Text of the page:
How does worship work? How exactly does liturgical formation shape us? What are the dynamics of such transformation? In the second of James K. A. Smith's three-volume theology of culture, the author expands and deepens the analysis of cultural liturgies and Christian worship he developed in his well-received Desiring the Kingdom. He helps us understand and appreciate the bodily basis of habit formation and how liturgical formation--both "secular" and Christian--affects our fundamental orientation to the world. Worship "works" by leveraging our bodies to transform our imagination, and it does this through stories we understand on a register that is closer to body than mind. This has critical implications for how we think about Christian formation.
Professors and students will welcome this work as will pastors, worship leaders, and Christian educators. The book includes analyses of popular films, novels, and other cultural phenomena, such as The King's Speech, Rise of the Planet of the Apes, David Foster Wallace's Infinite Jest, and Facebook.
James K. A. Smith (PhD, Villanova University) is the Gary & Henrietta Byker Chair in Applied Reformed Theology & Worldview at Calvin College in Grand Rapids, Michigan. In addition, he is editor of Comment magazine and a senior fellow of the Colossian Forum. Smith is the author or editor of many books, including the Christianity Today Book Award winners Who's Afraid of Postmodernism? and Desiring the Kingdom, and is editor of the well-received The Church and Postmodern Culture series (www.churchandpomo.org).
This book is a thought-provoking, generative reflection on the imagination-shaping power of Christian worship practices. Smith describes and demonstrates how practices, perceptions, emotions, and thought interact and how together they can be shaped in cruciform ways. What an ideal book for crossing boundaries among academic disciplines and between the academy and the church.
-John D. Witvliet,
Calvin Institute of Christian Worship, Calvin College, and Calvin Theological Seminary
Imagining the Kingdom is a fit successor to Jamie Smith's remarkable Desiring the Kingdom. The new book is, like its predecessor, learned but lively, provocative but warmhearted, a manifesto and a guide. Smith takes Christians deeper into the artistic, imaginative, and practical resources on which we must draw if we wish to renew not only our minds but also our whole beings in Christ.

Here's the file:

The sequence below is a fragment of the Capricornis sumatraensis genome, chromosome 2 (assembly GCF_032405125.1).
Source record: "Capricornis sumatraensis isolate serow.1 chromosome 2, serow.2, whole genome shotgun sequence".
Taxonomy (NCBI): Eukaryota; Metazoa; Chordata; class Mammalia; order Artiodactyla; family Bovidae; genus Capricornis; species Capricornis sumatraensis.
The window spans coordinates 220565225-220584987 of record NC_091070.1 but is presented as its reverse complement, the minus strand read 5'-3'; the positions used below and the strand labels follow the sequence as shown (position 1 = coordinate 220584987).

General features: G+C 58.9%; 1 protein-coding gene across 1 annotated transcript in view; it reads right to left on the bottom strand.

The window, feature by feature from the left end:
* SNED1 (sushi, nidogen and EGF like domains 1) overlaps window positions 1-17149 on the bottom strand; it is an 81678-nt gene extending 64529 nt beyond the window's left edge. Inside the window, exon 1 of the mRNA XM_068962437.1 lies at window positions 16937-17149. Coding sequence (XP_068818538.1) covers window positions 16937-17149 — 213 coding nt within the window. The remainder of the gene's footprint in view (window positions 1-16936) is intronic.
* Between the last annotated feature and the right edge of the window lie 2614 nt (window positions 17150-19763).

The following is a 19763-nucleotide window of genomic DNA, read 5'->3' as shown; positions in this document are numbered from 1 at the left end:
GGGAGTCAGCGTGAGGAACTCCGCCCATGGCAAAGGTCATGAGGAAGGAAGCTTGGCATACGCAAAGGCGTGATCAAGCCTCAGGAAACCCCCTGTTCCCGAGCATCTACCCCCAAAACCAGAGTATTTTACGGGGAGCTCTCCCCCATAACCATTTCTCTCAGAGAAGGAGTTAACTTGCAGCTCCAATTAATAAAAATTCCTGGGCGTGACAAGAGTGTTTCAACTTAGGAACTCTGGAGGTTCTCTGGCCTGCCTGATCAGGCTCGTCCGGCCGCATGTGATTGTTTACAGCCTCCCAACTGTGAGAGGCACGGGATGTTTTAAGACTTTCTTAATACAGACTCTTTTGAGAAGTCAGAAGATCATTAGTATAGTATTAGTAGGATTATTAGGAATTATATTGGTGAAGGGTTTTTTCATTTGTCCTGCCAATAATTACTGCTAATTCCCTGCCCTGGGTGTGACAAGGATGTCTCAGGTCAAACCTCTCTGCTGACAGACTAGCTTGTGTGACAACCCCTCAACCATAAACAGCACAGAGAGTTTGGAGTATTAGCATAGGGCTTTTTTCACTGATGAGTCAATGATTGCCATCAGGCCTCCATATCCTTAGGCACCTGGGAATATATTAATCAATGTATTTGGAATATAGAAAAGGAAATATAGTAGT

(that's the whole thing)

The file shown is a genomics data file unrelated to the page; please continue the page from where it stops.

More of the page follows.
Clyde S. Kilby Chair Professor of English, Wheaton College
In this wonderfully rich and engagingly readable book of 'liturgical anthropology,' Smith makes a persuasive case for the thesis that human beings are best understood as worshiping animals. It has important implications at once for practical theology's reflection on religious formation, liturgy, and pedagogy and for philosophical theorizing about just what religion is. And it develops as an engaging and lively conversation among an astonishing mix of people: imagine Calvin, Proust, Merleau-Ponty, Augustine, Wendell Berry, Bourdieu, and David Foster Wallace all in the same room really talking to each other about being human and how to think about it!
Luther A. Weigle Professor of Theology Emeritus, Yale Divinity School
Jamie Smith shows us that the gospel does not primarily happen between our ears but in all the movements of the body by which we are formed and in turn form the world. I know of no more thorough and sophisticated account of how secular liturgies form and deform us and how Christian liturgies can help. Though sophisticated, Smith's book is also a delight. Its pages are filled with great poetry and insights from films, novels, and everyday life. Smith shows how we encounter God with our whole selves and how God carries us even when we don't know what is going on.
-William T. Cavanaugh,
senior research professor, DePaul University
It is heartening to set one's eyes on Jamie Smith's bold and creative endeavor to awaken Christians, Protestants in particular, to the centrality of worship in even, nay especially, our moral lives. Smith's acute insight into the false and lying stories and liturgies generated by the dominant powers of our economy makes his case for a reclamation of worship within the churches compelling; for this thoughtful book is rightly concerned with a restoration of the Christian imagination rooted in habits of virtue.
professor of religious studies, University of Virginia; author of The Melody of Faith
In the second of three volumes on a theology of culture, Smith (Desiring the Kingdom) urges churches to move beyond pursuing liturgy as a means to an end and instead to understand the embodied aspects of worshipkneeling, standing, singing, the repetition of creedsas ends in themselves. Through liturgical practices, worshippers develop habits that turn them toward enacting Gods shalom kingdom in the world. Arguing that we are guided primarily by imagination, which is primed through the conduit of the body, Smith maintains that the structure of church liturgies matter deeply in providing a counterweight to the liturgies of self-centeredness promoted in the larger culture. Churches that rely too heavily on word alone, or which conform to a mall-culture ethos, threaten to deny people the holistic formation a classic church liturgy provides. Smith uses literature, poetry, philosophy, and film to make a compelling case that it would behoove churches and seminaries to attend more closely to imagination and aesthetics rather than doctrine as central to developing an other-oriented Christian desire. (Feb.) 2012 Reed Business Information